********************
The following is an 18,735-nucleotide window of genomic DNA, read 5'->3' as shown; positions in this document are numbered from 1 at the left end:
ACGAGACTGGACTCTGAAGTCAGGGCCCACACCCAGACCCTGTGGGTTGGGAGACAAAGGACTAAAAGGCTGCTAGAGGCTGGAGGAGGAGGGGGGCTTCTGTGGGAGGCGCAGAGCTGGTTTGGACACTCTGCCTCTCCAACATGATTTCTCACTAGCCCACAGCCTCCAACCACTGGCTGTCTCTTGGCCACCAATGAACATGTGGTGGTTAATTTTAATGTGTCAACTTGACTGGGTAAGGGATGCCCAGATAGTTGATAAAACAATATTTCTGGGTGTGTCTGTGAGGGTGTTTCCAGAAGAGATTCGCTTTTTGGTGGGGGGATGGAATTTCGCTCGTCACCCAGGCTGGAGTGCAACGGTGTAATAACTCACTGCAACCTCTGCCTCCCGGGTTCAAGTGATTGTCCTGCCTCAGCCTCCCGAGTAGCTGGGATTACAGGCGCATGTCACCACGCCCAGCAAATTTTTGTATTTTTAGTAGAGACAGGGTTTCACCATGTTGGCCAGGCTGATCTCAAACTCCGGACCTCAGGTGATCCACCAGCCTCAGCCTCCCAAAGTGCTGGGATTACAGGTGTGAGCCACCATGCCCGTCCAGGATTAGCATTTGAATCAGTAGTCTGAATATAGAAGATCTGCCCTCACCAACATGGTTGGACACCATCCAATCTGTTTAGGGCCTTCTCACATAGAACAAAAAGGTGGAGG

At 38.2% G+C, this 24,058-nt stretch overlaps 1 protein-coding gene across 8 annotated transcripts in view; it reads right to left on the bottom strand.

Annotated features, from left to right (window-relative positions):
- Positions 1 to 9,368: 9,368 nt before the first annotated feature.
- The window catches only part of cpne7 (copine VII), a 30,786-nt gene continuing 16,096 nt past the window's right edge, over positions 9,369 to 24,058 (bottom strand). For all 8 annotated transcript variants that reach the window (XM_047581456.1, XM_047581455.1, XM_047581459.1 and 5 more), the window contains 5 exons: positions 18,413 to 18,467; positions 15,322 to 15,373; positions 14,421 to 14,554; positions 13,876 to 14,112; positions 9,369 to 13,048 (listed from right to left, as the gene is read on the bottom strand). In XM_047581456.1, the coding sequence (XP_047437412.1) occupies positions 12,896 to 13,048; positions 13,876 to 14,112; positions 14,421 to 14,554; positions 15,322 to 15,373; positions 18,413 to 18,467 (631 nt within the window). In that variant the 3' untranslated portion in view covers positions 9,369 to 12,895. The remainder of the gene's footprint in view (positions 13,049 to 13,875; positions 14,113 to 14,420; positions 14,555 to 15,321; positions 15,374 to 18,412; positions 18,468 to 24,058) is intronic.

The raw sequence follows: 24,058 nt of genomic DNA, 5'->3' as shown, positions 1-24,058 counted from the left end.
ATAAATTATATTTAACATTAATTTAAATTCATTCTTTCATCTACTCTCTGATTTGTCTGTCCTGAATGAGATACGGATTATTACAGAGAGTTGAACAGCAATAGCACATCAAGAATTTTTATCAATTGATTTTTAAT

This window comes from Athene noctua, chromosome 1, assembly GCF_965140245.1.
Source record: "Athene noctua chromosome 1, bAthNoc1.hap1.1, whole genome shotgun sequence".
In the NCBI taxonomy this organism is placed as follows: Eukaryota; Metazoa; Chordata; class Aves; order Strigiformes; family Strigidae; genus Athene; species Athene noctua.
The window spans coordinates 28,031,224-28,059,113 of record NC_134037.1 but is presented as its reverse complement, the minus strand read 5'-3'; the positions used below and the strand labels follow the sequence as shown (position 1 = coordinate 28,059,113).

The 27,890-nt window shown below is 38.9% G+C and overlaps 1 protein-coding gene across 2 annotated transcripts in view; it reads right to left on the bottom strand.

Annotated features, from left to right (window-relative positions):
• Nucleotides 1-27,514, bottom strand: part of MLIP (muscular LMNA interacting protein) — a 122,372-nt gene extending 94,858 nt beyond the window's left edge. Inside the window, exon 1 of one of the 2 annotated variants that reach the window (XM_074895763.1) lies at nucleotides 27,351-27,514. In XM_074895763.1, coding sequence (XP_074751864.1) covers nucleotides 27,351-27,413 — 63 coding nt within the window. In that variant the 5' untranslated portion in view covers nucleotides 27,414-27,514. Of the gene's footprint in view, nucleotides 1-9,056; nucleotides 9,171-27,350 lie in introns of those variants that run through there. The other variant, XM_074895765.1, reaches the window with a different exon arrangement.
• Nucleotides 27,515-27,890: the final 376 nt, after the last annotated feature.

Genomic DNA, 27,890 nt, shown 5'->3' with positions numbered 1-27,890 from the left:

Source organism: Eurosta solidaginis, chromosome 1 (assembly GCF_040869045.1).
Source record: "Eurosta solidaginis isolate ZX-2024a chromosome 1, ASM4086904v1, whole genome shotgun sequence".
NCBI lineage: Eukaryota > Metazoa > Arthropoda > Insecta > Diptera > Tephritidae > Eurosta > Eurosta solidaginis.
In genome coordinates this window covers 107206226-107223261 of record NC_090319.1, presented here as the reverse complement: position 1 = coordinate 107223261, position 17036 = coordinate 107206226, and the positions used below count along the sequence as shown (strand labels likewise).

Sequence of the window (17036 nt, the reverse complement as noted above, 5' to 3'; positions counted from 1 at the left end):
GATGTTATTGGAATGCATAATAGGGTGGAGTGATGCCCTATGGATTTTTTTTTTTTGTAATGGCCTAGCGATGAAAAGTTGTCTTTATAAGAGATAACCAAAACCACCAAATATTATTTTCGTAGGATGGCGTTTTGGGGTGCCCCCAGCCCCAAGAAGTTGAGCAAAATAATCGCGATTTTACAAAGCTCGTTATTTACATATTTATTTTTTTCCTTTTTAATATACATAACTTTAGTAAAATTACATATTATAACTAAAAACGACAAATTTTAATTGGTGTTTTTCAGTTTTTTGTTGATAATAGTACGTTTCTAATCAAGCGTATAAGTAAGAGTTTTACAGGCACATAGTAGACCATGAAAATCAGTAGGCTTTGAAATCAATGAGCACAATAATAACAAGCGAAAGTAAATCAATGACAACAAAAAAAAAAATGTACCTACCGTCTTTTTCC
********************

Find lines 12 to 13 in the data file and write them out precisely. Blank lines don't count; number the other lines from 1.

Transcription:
The window spans coordinates 28,031,224-28,059,113 of record NC_134037.1 but is presented as its reverse complement, the minus strand read 5'-3'; the positions used below and the strand labels follow the sequence as shown (position 1 = coordinate 28,059,113).

The 27,890-nt window shown below is 38.9% G+C and overlaps 1 protein-coding gene across 2 annotated transcripts in view; it reads right to left on the bottom strand.